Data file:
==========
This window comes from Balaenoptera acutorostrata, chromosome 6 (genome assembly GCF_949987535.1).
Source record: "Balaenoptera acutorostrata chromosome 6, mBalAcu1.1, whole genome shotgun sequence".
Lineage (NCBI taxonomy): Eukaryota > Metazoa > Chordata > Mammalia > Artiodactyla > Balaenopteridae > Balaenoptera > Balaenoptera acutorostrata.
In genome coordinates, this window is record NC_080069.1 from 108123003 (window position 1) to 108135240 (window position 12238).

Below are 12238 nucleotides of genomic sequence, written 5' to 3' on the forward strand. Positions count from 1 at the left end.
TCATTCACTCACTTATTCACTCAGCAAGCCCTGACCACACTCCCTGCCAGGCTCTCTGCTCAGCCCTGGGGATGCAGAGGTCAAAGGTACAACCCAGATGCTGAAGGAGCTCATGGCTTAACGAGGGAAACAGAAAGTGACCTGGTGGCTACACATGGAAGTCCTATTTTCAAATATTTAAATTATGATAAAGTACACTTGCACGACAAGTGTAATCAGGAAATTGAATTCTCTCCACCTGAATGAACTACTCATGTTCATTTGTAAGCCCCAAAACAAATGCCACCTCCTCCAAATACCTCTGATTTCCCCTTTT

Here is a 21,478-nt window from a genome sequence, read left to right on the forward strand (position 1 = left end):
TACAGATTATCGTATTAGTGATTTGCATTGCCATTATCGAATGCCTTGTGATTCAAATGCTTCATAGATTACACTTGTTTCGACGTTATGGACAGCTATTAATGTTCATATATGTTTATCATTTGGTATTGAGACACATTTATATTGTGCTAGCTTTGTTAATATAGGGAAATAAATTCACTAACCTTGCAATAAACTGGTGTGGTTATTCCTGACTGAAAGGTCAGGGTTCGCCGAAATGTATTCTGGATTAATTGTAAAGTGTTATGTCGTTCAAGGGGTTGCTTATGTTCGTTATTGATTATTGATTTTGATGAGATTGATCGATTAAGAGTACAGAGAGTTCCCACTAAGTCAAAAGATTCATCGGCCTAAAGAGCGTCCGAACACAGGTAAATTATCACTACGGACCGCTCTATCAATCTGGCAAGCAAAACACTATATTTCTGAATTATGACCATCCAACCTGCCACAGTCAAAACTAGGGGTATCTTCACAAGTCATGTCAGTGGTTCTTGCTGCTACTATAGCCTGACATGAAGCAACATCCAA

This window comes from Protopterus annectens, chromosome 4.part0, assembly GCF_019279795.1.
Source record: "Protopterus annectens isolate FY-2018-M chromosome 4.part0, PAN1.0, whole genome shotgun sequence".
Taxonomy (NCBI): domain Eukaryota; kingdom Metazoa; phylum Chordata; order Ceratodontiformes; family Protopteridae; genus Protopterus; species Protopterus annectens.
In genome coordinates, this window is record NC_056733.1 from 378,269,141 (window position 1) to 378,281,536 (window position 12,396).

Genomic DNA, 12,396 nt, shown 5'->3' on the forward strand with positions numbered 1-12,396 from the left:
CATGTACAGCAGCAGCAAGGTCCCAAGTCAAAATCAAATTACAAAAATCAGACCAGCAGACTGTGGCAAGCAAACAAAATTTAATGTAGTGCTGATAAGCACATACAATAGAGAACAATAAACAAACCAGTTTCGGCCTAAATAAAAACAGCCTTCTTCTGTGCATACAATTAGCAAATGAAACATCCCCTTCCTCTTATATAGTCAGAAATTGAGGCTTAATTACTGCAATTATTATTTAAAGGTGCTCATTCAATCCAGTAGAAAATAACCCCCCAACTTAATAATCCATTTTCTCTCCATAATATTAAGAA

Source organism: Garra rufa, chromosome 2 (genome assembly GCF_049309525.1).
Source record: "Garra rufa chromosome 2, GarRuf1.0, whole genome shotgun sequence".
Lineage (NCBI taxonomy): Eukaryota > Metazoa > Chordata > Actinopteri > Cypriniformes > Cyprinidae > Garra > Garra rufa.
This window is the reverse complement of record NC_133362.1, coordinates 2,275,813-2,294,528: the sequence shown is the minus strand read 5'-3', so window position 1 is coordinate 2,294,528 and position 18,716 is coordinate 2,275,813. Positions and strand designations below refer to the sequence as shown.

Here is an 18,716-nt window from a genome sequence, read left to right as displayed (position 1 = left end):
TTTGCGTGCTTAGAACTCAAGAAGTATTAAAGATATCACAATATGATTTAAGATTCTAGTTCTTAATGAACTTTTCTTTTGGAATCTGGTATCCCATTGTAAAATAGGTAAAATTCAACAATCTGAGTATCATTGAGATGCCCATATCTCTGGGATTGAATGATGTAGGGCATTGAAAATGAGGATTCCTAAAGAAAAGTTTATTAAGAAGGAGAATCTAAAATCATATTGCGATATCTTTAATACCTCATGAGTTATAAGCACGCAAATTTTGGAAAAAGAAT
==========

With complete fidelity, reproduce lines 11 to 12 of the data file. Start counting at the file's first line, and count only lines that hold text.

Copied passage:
Taxonomy (NCBI): domain Eukaryota; kingdom Metazoa; phylum Chordata; order Ceratodontiformes; family Protopteridae; genus Protopterus; species Protopterus annectens.
In genome coordinates, this window is record NC_056733.1 from 378,269,141 (window position 1) to 378,281,536 (window position 12,396).